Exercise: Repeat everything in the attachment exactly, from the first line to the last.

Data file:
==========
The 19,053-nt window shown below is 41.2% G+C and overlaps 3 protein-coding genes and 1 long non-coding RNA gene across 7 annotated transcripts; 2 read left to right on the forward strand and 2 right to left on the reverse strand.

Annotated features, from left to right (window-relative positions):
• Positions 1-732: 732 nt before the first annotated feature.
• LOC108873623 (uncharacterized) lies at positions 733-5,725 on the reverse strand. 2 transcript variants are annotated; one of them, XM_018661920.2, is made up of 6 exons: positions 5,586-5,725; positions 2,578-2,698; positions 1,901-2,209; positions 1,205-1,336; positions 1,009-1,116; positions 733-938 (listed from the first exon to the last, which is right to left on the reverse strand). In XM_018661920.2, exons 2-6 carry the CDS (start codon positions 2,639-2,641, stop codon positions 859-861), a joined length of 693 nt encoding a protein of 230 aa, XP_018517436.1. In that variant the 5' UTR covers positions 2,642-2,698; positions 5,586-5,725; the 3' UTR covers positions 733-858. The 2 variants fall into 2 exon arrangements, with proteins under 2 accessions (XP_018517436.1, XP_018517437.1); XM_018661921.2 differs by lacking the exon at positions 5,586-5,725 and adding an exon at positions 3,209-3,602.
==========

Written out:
The 19,053-nt window shown below is 41.2% G+C and overlaps 3 protein-coding genes and 1 long non-coding RNA gene across 7 annotated transcripts; 2 read left to right on the forward strand and 2 right to left on the reverse strand.

Annotated features, from left to right (window-relative positions):
• Positions 1-732: 732 nt before the first annotated feature.
• LOC108873623 (uncharacterized) lies at positions 733-5,725 on the reverse strand. 2 transcript variants are annotated; one of them, XM_018661920.2, is made up of 6 exons: positions 5,586-5,725; positions 2,578-2,698; positions 1,901-2,209; positions 1,205-1,336; positions 1,009-1,116; positions 733-938 (listed from the first exon to the last, which is right to left on the reverse strand). In XM_018661920.2, exons 2-6 carry the CDS (start codon positions 2,639-2,641, stop codon positions 859-861), a joined length of 693 nt encoding a protein of 230 aa, XP_018517436.1. In that variant the 5' UTR covers positions 2,642-2,698; positions 5,586-5,725; the 3' UTR covers positions 733-858. The 2 variants fall into 2 exon arrangements, with proteins under 2 accessions (XP_018517436.1, XP_018517437.1); XM_018661921.2 differs by lacking the exon at positions 5,586-5,725 and adding an exon at positions 3,209-3,602.